“ The properties are related to each other, and just like in a web, if you pull somewhere and change a design decision about one property, you probably also have to adjust another design decision related to another property”

Again, play is such a complex phenomenon and the many different properties are related and intertwined in intricate ways, changing one will inevitably change the others and their mutual relationship to each other.

I had the immense pleasure of contributing to the playful atmosphere with a “play intermezzo” between the two great speeches. Helle had shown me tremendous (too much?) confidence, giving me free reins, only asking for play that would get a little silly and involve the body. “You can’t have an inauguration for play professors without play, can you? Wouldn’t that be too boring?”.

Well, maybe, but in any case, I was way to honored by the request to do anything but jump with joy. How often do you get to facilitate play at the inauguration of not one, but TWO play professors? It was certainly a first for me, and it was not until later I realized that this was quite a daunting task, making me quite nervous about the whole endeavour.

Will people accept my invitations to play? Will my suggestions be too banal or silly? Will I do something inappropriate (it’s a fine line, you know)?

I needn’t have worried, of course, since the crowd showing up for a celebration of play professors were eager to play. I mean: really eager! To embrace the sillines, I had framed this session as a “play tasting menu”, trying out small “dishes” of different ways of playing.

I had chosen to pay tribute to a couple of great players. First I drew on Augusto Boal by playing “Colombian Hypnosis” to warm up and remember how even the smallest act of play is always tied to bigger questions about participation, agency, citizenship and democracy (read more in “Games for actors and non actors”).


The second activity I borrowed from my friend Bernie Dekoven, who passed away recently (read my tribute to Bernie). He literally spent his entire life playing, insisting on the importance of walking “the playful path” and cultivating play communities everywhere this path took him. The game I chose (from his huge catalog over at deepfun.com) was “Prui”, both joyfully silly and a brilliant example of the trust we show each other when we truly play.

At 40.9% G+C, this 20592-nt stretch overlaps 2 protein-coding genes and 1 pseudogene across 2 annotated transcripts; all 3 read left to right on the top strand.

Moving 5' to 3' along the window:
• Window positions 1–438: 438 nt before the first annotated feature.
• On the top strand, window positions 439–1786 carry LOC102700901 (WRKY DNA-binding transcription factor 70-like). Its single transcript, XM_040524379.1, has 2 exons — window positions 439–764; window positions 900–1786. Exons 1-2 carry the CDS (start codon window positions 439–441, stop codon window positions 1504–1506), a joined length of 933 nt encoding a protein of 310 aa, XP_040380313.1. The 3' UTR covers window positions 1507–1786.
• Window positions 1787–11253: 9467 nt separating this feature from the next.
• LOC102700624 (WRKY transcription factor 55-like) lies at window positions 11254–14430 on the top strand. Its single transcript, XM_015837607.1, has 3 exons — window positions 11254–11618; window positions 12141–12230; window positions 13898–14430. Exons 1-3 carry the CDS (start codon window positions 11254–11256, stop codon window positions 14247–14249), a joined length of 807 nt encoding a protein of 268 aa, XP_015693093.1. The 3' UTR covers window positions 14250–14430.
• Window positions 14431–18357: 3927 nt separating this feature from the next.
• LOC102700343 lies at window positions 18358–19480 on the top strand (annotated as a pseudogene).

The last activity was inspired by my friend Lynn Parker, who’s drawing small doodles with chalk everywhere she goes, sharing with #oneplaything on Twitter. The lesson here was that it’s the play community that can only ever really change the conditions for play in society, and we need to invite more people to join us on this journey. By playing in public, the play community and the play opportunities suddenly become visible.

People jumped right in, started doodling, writing and playing – inside and outside. Safe to say there were many traces of play afterwards (some would say it was a mess, but a joyful mess, if so).

It was a wonderful day and I look forward to following the play professor(s) on new adventures!

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Mathias Poulsen

I think a playful mindset is essential for us to live better lives together. I organise the CounterPlay Festival to cultivate a #playfulsociety.